Responder cells were isolated from TCR Tg mice and labeled with the cytoplasmic dye CFSE. 1.5×105 total TCR Tg splenocytes per well were co-cultured with Tregs at a Treg cell: Tg splenocyte ratio of either 1:1 or 1:10 in a 96-well plate containing 10−6 M of GP33–41 peptide for responder cells from P14 mice or HA518–526 for responder cells from Cl-4 mice. Plates were incubated for 72 hours at 37°C with 5% CO2. Percentage of CFSElo CD8 T cells were obtained by gating on CD8 T cells as the parent population then gating on all CD8 T cells with an CFSE MFI <103.
2×106 cells were stained for surface markers using mAb (anti-CD4, CD8, CD44, CD62L, CD69, CD25 and CTLA-4) purchased from BD Pharmigen. Intracellular staining was performed using anti-foxp3 mAb purchased from Ebioscience following fixation wash buffers (cytofix and cytoperm kit purchased from Ebioscience). Intracellular IFN-γ antibody was purchased from BD Pharmingen; cells were fixed with fixation buffer purchased from BD. Flow cytometry was performed on FACS Canto and data was analyzed using FlowJo Software.
All statistical analyses were performed using Student’s t test. Significant differences were determined at the level of p < 0.05. Results are expressed as mean ± SD. Correlation was calculated using pearson’s correlation coefficient.
We have previously demonstrated that aged mice have a delayed and reduced CD8 T cell response to influenza infection (Po, Gardner et al. 2002). To examine the possible contribution of Treg cells to this change, young and aged B6 mice were infected with 300 H.A.U. of PR8 influenza virus. Splenocytes were obtained at varying times after infection and stained with antibodies that recognize Treg cells as well as specific CD8 T cells. While there was no significant change in the percentage of CD4+CD25+foxp3+ or CD4+foxp3+ T cells in young mice following infection, significant expansion of Treg cells was observed in aged mice (Figure 1A–D). Notably at the peak of both specific CD8 T cells (NP366–374) expansion (Figure 1E) and function (IFN-γ) (Figure 1F) in young mice (Day 7), aged mice demonstrated the peak expansion of Treg cells and limited specific CD8 T cell response. Interestingly the percentage of Treg cells returned to pre-infection levels in aged mice on day 10, the time at which significant expansion of specific CD8 T cells and IFN-γ production is observed in aged mice. These results suggest that the decrease and the delay in specific CD8 T cell expansion and function in aged mice may be related to the increased number and percentage of Treg cells not only at baseline but also the expanded percentage after viral infection.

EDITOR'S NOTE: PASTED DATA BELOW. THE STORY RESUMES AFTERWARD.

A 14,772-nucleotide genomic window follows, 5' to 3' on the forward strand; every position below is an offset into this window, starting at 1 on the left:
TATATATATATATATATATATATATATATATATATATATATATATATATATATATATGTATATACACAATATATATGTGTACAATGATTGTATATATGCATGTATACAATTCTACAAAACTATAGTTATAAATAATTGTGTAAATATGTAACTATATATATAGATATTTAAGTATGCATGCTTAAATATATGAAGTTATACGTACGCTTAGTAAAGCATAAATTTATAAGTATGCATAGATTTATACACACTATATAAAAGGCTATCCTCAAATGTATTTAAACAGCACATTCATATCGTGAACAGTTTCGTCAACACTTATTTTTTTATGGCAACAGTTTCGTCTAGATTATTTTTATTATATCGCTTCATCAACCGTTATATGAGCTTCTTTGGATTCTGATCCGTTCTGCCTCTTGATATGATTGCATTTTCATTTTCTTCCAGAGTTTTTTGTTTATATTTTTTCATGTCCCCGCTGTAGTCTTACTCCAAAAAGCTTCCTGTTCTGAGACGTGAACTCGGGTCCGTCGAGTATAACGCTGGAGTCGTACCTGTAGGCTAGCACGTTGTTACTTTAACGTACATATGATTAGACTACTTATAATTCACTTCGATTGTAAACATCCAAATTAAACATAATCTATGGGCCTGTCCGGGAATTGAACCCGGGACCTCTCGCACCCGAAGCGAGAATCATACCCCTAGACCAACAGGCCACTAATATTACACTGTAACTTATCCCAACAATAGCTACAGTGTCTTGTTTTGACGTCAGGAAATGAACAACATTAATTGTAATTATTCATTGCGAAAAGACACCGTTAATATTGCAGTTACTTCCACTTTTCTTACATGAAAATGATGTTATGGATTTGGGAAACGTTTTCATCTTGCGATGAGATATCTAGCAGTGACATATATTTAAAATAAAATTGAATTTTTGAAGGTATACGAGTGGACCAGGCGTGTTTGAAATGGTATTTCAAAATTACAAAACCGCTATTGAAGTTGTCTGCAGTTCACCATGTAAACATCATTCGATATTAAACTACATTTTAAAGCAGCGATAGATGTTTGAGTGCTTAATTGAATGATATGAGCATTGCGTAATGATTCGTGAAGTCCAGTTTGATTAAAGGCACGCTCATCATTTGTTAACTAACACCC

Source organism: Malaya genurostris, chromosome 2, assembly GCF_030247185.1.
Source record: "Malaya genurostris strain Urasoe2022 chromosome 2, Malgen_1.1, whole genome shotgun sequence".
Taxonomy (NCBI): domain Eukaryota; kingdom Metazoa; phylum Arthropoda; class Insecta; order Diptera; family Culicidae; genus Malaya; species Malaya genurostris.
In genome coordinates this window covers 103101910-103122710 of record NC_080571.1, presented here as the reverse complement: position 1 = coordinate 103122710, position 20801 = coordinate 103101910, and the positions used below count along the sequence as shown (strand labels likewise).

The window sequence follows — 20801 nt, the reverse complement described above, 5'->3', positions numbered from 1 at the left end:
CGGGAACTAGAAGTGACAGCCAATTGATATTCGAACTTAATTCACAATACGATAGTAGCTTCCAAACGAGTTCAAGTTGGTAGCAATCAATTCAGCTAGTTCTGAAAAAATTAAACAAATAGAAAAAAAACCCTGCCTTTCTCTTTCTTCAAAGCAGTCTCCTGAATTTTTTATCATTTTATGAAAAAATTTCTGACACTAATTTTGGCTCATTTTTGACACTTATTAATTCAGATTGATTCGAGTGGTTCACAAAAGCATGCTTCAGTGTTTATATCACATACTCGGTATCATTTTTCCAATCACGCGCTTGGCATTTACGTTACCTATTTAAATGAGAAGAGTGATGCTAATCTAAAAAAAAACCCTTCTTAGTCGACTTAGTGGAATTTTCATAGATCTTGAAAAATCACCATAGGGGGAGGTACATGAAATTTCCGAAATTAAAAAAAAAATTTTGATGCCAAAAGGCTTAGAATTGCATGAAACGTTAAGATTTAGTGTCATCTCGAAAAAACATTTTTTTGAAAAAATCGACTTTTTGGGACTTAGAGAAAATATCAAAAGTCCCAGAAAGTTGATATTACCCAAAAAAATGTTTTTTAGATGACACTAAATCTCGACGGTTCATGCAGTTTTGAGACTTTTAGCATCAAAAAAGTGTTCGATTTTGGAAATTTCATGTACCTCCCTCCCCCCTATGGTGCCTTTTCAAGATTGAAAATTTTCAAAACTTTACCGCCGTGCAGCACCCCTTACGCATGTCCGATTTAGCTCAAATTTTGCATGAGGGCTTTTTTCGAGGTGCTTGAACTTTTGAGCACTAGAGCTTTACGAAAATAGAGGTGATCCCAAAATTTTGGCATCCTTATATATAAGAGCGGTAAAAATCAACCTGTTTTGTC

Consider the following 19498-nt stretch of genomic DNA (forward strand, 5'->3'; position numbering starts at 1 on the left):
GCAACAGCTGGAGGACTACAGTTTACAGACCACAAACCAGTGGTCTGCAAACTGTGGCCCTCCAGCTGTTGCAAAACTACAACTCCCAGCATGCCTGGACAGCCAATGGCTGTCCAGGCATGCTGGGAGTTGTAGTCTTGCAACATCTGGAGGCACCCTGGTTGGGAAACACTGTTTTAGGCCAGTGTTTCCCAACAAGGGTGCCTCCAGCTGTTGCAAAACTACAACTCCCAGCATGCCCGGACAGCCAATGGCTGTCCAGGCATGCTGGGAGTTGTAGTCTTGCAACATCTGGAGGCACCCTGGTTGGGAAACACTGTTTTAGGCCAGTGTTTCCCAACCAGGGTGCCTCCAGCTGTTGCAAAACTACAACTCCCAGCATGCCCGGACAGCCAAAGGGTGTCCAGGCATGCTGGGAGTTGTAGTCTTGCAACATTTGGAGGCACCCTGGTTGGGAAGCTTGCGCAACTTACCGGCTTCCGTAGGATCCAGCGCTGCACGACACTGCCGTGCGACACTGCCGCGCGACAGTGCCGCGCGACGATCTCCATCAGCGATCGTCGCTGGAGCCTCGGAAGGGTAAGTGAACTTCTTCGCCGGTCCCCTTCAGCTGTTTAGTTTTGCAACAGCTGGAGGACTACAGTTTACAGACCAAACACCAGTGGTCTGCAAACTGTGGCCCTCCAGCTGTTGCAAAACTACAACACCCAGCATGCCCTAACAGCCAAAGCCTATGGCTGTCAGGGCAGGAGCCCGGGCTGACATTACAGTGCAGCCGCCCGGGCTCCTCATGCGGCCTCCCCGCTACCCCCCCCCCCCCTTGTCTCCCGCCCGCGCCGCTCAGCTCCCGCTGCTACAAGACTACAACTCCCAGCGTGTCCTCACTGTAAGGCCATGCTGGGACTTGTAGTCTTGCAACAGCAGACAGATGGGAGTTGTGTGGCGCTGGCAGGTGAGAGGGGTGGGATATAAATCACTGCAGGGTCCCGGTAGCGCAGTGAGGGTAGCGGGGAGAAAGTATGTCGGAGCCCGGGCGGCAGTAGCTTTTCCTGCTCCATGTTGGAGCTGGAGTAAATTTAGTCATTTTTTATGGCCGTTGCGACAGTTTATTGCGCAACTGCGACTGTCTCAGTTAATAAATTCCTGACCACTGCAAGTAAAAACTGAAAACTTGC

Several reports describe two subsets of Treg cells 1) naturally occurring Treg cells (nTregs) and 2) induced Treg cells (iTregs) (Shevach and Stephens 2006). NTreg cells are naturally occurring Treg cells produced in the thymus of both mice and humans. These cells begin to express both CD25 and foxp3 intrathymically and account for 5–10% of the total CD4 T cell population (Workman, Szymczak-Workman et al. 2009). In addition to naturally arising Treg cells it has been demonstrated that in various conditions naïve CD4 T cells can convert to foxp3 expressing CD4 T cells that can suppress effector cell function. For example, Chen et al demonstrated that in the presence of anti-CD3, anti-CD28 and TGF-β naïve CD4 T cells can be induced to express CD25 and foxp3 and have suppressive capabilities (Chen, Jin et al. 2003). Further, Wahl and colleagues were also able to demonstrate that these in vitro induced Treg cells were able to suppress immune responses (Chen, Jin et al. 2003).